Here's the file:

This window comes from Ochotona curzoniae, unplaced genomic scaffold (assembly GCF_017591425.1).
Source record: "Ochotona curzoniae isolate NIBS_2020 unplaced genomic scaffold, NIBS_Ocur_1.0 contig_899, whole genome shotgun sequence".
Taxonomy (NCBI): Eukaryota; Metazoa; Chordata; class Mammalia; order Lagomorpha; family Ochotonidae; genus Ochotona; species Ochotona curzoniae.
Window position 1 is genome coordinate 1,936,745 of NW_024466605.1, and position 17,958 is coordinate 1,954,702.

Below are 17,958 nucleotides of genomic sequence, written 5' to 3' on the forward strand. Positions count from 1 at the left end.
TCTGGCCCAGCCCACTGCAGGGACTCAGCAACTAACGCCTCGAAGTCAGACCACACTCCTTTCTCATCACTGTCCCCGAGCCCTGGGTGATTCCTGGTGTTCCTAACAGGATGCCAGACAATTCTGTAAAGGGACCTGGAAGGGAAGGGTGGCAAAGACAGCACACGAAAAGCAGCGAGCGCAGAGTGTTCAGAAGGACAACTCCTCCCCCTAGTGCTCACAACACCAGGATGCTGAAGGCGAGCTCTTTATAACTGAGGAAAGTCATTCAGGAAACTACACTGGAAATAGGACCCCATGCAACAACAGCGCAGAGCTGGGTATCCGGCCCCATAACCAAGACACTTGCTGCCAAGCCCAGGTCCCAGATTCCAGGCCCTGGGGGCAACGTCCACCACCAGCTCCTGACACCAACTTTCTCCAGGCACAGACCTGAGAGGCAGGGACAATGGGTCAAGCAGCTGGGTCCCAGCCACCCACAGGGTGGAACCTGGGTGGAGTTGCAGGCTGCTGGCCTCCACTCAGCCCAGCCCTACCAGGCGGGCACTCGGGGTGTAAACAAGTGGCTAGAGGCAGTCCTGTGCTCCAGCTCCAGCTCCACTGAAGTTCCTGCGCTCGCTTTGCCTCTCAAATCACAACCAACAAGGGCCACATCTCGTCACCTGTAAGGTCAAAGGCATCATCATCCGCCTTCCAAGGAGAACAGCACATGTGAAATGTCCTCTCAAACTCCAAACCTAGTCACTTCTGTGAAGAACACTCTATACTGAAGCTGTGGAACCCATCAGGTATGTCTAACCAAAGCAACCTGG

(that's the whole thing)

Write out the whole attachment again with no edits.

This window comes from Ochotona curzoniae, unplaced genomic scaffold (assembly GCF_017591425.1).
Source record: "Ochotona curzoniae isolate NIBS_2020 unplaced genomic scaffold, NIBS_Ocur_1.0 contig_899, whole genome shotgun sequence".
Taxonomy (NCBI): Eukaryota; Metazoa; Chordata; class Mammalia; order Lagomorpha; family Ochotonidae; genus Ochotona; species Ochotona curzoniae.
Window position 1 is genome coordinate 1,936,745 of NW_024466605.1, and position 17,958 is coordinate 1,954,702.

Below are 17,958 nucleotides of genomic sequence, written 5' to 3' on the forward strand. Positions count from 1 at the left end.
TCTGGCCCAGCCCACTGCAGGGACTCAGCAACTAACGCCTCGAAGTCAGACCACACTCCTTTCTCATCACTGTCCCCGAGCCCTGGGTGATTCCTGGTGTTCCTAACAGGATGCCAGACAATTCTGTAAAGGGACCTGGAAGGGAAGGGTGGCAAAGACAGCACACGAAAAGCAGCGAGCGCAGAGTGTTCAGAAGGACAACTCCTCCCCCTAGTGCTCACAACACCAGGATGCTGAAGGCGAGCTCTTTATAACTGAGGAAAGTCATTCAGGAAACTACACTGGAAATAGGACCCCATGCAACAACAGCGCAGAGCTGGGTATCCGGCCCCATAACCAAGACACTTGCTGCCAAGCCCAGGTCCCAGATTCCAGGCCCTGGGGGCAACGTCCACCACCAGCTCCTGACACCAACTTTCTCCAGGCACAGACCTGAGAGGCAGGGACAATGGGTCAAGCAGCTGGGTCCCAGCCACCCACAGGGTGGAACCTGGGTGGAGTTGCAGGCTGCTGGCCTCCACTCAGCCCAGCCCTACCAGGCGGGCACTCGGGGTGTAAACAAGTGGCTAGAGGCAGTCCTGTGCTCCAGCTCCAGCTCCACTGAAGTTCCTGCGCTCGCTTTGCCTCTCAAATCACAACCAACAAGGGCCACATCTCGTCACCTGTAAGGTCAAAGGCATCATCATCCGCCTTCCAAGGAGAACAGCACATGTGAAATGTCCTCTCAAACTCCAAACCTAGTCACTTCTGTGAAGAACACTCTATACTGAAGCTGTGGAACCCATCAGGTATGTCTAACCAAAGCAACCTGG